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Foreign reserves cover falls to just three days of imports

28 Apr 2022 - {{hitsCtrl.values.hits}}      

  • Usable foreign reserves at a paltry US $ 150mn, adequate for just three days of imports 
  • This was even after SL suspended most of its foreign debt repayments earlier this month
  • In this backdrop, further austerity, rate hikes and rupee depreciation could decimate economy, people

Sri Lanka’s import cover of usable external reserves has fallen into a deeply scarier level of just three days, even after the country suspended foreign currency obligations earlier this month.

All eyes are now on India and China for an immediate rescue of the Sri Lankan economy, which is now in the pits, as the much-anticipated bailout from the International Monetary Fund (IMF) could be at least six to 12 months away, as it was made clear that no immediate rapid financing support was forthcoming.

According to Chayu Damasinghe, a frequent commentator on macroeconomics and Product Head at Frontier Research, a macroeconomic research firm, Sri Lanka’s foreign currency reserves have slipped to US $ 1.72 billion, of which only usable reserves are at a paltry US $ 150 million, which is barely sufficient for three days of imports. Sri Lanka has a US $ 1.57 billion equivalent Chinese yuan-denominated swap facility in its foreign reserves. By March-end, Sri Lanka’s official reserves, according to the Central Bank’s data, were measured at US $ 1,939 million.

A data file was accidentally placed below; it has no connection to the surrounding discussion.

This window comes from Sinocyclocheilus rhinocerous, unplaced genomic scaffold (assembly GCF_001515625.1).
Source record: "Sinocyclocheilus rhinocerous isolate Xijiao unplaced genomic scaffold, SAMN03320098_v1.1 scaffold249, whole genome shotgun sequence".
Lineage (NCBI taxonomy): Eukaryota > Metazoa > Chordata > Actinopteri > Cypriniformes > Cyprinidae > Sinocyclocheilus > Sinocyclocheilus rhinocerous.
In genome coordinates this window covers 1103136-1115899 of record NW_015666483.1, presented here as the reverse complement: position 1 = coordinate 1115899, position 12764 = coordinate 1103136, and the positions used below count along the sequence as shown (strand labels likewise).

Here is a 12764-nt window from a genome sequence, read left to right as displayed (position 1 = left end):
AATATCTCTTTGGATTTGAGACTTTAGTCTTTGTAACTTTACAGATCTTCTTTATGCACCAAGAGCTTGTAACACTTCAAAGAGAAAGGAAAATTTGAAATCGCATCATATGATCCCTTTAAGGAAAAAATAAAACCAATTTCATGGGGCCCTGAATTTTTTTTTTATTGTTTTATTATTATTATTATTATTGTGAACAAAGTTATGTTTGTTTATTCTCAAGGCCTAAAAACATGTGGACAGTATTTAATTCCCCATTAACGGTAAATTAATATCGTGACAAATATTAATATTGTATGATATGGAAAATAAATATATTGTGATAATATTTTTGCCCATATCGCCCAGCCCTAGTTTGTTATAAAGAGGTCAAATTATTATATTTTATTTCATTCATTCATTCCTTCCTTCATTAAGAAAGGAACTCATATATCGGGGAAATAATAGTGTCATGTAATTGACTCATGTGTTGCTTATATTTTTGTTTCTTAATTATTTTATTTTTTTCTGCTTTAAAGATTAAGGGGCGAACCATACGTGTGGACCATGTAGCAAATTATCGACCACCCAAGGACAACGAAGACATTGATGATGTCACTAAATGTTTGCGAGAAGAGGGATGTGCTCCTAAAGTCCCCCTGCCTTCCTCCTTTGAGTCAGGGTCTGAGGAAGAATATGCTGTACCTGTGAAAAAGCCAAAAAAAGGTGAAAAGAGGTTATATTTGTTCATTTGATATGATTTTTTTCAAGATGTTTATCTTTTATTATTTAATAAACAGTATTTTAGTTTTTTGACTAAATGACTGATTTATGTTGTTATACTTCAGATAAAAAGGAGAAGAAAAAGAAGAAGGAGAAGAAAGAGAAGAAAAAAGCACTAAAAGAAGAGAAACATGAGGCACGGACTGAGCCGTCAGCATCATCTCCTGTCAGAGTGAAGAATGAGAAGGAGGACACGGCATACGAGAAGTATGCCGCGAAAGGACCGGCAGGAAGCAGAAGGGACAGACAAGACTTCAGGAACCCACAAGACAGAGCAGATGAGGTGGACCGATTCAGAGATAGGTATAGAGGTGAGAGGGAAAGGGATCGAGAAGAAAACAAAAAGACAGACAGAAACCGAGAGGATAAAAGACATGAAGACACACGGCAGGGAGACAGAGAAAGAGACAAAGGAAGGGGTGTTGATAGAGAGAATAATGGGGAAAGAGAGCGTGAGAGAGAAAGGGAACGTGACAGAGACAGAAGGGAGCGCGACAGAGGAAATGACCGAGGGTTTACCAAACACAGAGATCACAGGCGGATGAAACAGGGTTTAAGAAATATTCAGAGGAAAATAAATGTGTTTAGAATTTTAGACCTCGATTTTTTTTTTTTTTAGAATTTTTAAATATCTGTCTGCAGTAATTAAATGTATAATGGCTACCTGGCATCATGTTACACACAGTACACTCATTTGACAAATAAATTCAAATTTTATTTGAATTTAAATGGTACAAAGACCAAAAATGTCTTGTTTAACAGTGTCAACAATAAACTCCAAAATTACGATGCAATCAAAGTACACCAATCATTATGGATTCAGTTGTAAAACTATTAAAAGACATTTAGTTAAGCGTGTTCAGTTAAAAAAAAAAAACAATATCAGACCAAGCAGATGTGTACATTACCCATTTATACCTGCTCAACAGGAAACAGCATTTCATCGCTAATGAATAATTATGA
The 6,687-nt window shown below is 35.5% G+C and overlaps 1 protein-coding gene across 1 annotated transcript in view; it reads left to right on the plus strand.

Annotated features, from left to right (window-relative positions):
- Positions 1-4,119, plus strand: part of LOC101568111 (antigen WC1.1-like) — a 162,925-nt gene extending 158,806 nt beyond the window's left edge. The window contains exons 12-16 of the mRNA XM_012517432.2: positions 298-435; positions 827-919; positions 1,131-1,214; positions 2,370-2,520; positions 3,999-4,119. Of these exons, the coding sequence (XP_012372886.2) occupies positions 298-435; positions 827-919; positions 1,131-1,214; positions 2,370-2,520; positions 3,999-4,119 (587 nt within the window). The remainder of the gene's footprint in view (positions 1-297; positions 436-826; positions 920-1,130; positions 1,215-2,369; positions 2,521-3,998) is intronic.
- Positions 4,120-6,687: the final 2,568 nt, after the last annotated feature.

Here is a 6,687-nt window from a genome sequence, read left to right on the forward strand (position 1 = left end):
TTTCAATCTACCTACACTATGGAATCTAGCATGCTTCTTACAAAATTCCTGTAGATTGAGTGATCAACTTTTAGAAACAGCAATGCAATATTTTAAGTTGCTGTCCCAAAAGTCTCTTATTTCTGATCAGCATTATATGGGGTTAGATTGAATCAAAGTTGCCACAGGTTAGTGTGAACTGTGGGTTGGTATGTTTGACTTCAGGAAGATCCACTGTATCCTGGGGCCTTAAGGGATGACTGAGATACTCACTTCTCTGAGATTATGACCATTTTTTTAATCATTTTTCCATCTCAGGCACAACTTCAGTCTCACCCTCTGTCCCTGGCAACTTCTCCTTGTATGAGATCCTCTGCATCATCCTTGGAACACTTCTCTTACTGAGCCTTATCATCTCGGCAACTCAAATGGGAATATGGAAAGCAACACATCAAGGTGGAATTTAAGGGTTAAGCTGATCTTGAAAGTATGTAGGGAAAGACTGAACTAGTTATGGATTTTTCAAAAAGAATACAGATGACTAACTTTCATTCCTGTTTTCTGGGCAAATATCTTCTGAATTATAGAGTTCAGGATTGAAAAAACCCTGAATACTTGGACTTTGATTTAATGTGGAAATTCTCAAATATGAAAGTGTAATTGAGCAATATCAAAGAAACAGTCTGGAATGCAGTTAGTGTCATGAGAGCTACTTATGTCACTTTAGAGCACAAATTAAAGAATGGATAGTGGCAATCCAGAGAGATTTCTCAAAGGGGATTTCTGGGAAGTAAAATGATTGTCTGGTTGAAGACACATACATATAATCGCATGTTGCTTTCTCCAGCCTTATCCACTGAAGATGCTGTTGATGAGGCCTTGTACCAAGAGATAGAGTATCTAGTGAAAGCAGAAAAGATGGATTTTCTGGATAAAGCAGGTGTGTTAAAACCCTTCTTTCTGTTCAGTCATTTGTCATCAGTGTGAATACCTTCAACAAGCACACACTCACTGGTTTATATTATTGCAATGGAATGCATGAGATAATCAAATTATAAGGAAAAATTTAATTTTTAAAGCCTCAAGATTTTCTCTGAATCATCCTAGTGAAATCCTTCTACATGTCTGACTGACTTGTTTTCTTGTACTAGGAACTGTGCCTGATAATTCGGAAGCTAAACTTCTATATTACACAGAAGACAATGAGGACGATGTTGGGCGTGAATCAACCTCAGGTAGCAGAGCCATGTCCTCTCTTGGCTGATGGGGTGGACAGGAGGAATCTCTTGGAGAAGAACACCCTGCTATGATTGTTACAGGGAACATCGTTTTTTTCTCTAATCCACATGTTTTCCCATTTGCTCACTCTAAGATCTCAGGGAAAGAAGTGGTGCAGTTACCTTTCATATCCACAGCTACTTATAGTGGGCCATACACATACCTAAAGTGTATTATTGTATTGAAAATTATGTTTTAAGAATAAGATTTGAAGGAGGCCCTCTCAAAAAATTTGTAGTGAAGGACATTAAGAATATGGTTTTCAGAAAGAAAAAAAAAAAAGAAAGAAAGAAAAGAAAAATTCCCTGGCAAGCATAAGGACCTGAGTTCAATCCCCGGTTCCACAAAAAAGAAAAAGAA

“There’s an absolutely critical piece of economic information that I feel too many people are missing. Our reserves cover is likely less than three days of imports. That is so ridiculously low,” Damasinghe said in a series of tweets on Tuesday 

“What this means is that if for just a few days, India doesn’t give us support—idk India has a big flood or the officer in charge of SL support gets a case of the flu, we have less than three days of backup money,” he tweeted.  Under these circumstances, he forecasted that the next few months would be “terrible” for the Sri Lankans, if Indian assistance doesn’t come. Sri Lanka’s economy is in dire straits and further rate hikes, rupee depreciation against the dollar and more austerity would completely kill it.  But this is what the IMF demands from the Sri Lankan authorities and so do other neoliberal economists and commentators, who lead the mainstream economics and politics in the country and around the world. 

“The Central Bank doesn’t have a magic ‘inflation brake’, specially when inflation is driven by energy prices and supply problems. There’s a downside to hiking interest rates, specially in times of high uncertainty, lower employment and incomes. This is simply ignored by many commentators,” Philipp Heimberger, an economist at the Vienna Institute for International Economic Studies, said yesterday.